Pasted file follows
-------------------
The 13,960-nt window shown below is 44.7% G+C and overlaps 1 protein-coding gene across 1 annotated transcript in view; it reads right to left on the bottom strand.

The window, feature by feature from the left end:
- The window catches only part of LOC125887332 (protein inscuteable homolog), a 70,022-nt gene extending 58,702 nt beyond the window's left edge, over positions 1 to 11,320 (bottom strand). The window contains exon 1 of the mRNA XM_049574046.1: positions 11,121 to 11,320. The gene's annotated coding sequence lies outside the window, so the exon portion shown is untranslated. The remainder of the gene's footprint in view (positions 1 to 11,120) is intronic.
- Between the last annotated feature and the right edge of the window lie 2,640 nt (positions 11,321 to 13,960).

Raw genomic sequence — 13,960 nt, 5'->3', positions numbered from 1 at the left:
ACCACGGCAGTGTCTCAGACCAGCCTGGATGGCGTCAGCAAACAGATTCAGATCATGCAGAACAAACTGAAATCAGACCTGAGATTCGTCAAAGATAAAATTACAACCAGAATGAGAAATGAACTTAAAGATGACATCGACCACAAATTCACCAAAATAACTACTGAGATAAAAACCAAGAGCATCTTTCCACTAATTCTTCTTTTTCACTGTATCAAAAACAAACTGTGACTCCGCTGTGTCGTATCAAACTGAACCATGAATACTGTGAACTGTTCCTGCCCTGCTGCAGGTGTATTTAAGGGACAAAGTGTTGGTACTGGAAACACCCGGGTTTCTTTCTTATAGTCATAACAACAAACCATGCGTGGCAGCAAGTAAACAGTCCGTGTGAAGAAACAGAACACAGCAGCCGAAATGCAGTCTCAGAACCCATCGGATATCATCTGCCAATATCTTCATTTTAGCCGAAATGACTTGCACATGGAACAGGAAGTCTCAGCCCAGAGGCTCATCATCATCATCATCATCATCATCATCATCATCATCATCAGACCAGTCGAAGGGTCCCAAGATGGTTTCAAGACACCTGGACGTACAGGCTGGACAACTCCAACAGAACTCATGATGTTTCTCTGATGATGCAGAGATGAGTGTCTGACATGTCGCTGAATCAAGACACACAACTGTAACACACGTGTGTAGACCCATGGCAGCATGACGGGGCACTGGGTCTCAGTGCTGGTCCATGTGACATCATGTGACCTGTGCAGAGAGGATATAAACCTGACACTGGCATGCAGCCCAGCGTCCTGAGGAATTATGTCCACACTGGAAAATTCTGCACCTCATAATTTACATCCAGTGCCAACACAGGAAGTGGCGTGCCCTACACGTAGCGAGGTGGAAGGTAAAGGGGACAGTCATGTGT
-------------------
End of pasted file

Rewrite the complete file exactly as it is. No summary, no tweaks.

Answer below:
The 13,960-nt window shown below is 44.7% G+C and overlaps 1 protein-coding gene across 1 annotated transcript in view; it reads right to left on the bottom strand.

The window, feature by feature from the left end:
- The window catches only part of LOC125887332 (protein inscuteable homolog), a 70,022-nt gene extending 58,702 nt beyond the window's left edge, over positions 1 to 11,320 (bottom strand). The window contains exon 1 of the mRNA XM_049574046.1: positions 11,121 to 11,320. The gene's annotated coding sequence lies outside the window, so the exon portion shown is untranslated. The remainder of the gene's footprint in view (positions 1 to 11,120) is intronic.
- Between the last annotated feature and the right edge of the window lie 2,640 nt (positions 11,321 to 13,960).

Raw genomic sequence — 13,960 nt, 5'->3', positions numbered from 1 at the left:
ACCACGGCAGTGTCTCAGACCAGCCTGGATGGCGTCAGCAAACAGATTCAGATCATGCAGAACAAACTGAAATCAGACCTGAGATTCGTCAAAGATAAAATTACAACCAGAATGAGAAATGAACTTAAAGATGACATCGACCACAAATTCACCAAAATAACTACTGAGATAAAAACCAAGAGCATCTTTCCACTAATTCTTCTTTTTCACTGTATCAAAAACAAACTGTGACTCCGCTGTGTCGTATCAAACTGAACCATGAATACTGTGAACTGTTCCTGCCCTGCTGCAGGTGTATTTAAGGGACAAAGTGTTGGTACTGGAAACACCCGGGTTTCTTTCTTATAGTCATAACAACAAACCATGCGTGGCAGCAAGTAAACAGTCCGTGTGAAGAAACAGAACACAGCAGCCGAAATGCAGTCTCAGAACCCATCGGATATCATCTGCCAATATCTTCATTTTAGCCGAAATGACTTGCACATGGAACAGGAAGTCTCAGCCCAGAGGCTCATCATCATCATCATCATCATCATCATCATCATCATCATCAGACCAGTCGAAGGGTCCCAAGATGGTTTCAAGACACCTGGACGTACAGGCTGGACAACTCCAACAGAACTCATGATGTTTCTCTGATGATGCAGAGATGAGTGTCTGACATGTCGCTGAATCAAGACACACAACTGTAACACACGTGTGTAGACCCATGGCAGCATGACGGGGCACTGGGTCTCAGTGCTGGTCCATGTGACATCATGTGACCTGTGCAGAGAGGATATAAACCTGACACTGGCATGCAGCCCAGCGTCCTGAGGAATTATGTCCACACTGGAAAATTCTGCACCTCATAATTTACATCCAGTGCCAACACAGGAAGTGGCGTGCCCTACACGTAGCGAGGTGGAAGGTAAAGGGGACAGTCATGTGT